Docker vs Jenkins: What are the differences?
Developers describe Docker as "Enterprise Container Platform for High-Velocity Innovation". The Docker Platform is the industry-leading container platform for continuous, high-velocity innovation, enabling organizations to seamlessly build and share any application — from legacy to what comes next — and securely run them anywhere. On the other hand, Jenkins is detailed as "An extendable open source continuous integration server". In a nutshell Jenkins CI is the leading open-source continuous integration server. Built with Java, it provides over 300 plugins to support building and testing virtually any project.
Docker and Jenkins are primarily classified as "Virtual Machine Platforms & Containers" and "Continuous Integration" tools respectively.
Some of the features offered by Docker are:
- Integrated developer tools
- open, portable images
- shareable, reusable apps
On the other hand, Jenkins provides the following key features:
- Easy installation
- Easy configuration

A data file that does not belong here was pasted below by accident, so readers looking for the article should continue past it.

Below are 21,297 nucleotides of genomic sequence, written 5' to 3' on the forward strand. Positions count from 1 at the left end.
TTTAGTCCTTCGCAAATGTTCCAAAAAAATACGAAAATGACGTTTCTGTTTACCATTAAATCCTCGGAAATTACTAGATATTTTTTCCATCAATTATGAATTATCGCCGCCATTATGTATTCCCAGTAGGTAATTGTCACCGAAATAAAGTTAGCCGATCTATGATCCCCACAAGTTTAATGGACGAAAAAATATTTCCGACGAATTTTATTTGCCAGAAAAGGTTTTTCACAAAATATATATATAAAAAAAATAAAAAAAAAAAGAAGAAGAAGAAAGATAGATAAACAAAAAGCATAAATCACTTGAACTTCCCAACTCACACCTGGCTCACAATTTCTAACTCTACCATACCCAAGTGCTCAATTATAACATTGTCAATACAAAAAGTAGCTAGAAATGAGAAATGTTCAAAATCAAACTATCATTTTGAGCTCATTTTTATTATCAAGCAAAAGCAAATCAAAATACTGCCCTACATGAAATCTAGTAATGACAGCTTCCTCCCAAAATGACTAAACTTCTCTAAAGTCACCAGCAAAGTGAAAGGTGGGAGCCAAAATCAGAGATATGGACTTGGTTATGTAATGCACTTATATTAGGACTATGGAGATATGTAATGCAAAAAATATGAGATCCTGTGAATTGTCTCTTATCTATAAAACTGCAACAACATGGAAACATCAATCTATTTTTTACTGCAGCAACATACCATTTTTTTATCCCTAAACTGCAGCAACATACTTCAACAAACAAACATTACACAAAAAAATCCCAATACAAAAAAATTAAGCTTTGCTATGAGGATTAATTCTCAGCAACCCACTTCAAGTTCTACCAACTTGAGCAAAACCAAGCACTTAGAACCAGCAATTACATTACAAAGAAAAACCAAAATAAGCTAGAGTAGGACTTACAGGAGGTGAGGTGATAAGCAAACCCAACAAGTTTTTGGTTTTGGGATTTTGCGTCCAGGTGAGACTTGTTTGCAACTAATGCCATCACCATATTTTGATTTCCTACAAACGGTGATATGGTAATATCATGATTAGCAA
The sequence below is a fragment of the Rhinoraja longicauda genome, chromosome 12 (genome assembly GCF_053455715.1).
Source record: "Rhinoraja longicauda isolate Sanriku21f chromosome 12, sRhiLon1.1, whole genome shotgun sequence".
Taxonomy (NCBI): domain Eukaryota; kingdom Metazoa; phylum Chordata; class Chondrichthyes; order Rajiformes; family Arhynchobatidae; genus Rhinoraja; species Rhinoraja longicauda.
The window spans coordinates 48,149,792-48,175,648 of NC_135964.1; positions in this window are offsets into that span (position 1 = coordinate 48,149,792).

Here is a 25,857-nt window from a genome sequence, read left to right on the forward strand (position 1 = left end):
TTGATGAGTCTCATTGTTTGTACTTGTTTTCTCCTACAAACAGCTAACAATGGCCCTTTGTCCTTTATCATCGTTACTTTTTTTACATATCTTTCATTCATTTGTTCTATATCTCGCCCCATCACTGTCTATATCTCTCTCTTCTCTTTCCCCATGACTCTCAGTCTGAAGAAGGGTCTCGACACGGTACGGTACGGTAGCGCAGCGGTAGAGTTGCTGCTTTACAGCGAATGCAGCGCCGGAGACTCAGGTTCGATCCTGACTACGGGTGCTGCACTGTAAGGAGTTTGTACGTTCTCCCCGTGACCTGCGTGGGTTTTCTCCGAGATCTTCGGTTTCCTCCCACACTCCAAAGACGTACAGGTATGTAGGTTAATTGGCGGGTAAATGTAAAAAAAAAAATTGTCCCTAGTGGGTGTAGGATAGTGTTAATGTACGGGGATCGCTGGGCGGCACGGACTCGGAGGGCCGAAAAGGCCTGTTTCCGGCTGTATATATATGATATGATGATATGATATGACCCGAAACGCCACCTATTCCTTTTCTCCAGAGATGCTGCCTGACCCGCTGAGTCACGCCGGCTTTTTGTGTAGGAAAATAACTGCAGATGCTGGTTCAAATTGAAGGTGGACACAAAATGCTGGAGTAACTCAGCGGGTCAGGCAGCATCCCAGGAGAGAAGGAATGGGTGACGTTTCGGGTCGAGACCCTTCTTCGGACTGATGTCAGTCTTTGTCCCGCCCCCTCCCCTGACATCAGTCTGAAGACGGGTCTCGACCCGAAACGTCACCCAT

- Change set support
"Rapid integration and build up", "Isolation" and "Open source" are the key factors why developers consider Docker; whereas "Hosted internally", "Free open source" and "Great to build, deploy or launch anything async" are the primary reasons why Jenkins is favored.
Docker and Jenkins are both open source tools. It seems that Docker with 53.8K GitHub stars and 15.5K forks on GitHub has more adoption than Jenkins with 13.2K GitHub stars and 5.43K GitHub forks.
Lyft, StackShare, and Shopify are some of the popular companies that use Docker, whereas Jenkins is used by Instacart, Lyft, and Twitch. Docker has a broader approval, being mentioned in 3470 company stacks & 3322 developers stacks; compared to Jenkins, which is listed in 1753 company stacks and 1479 developer stacks.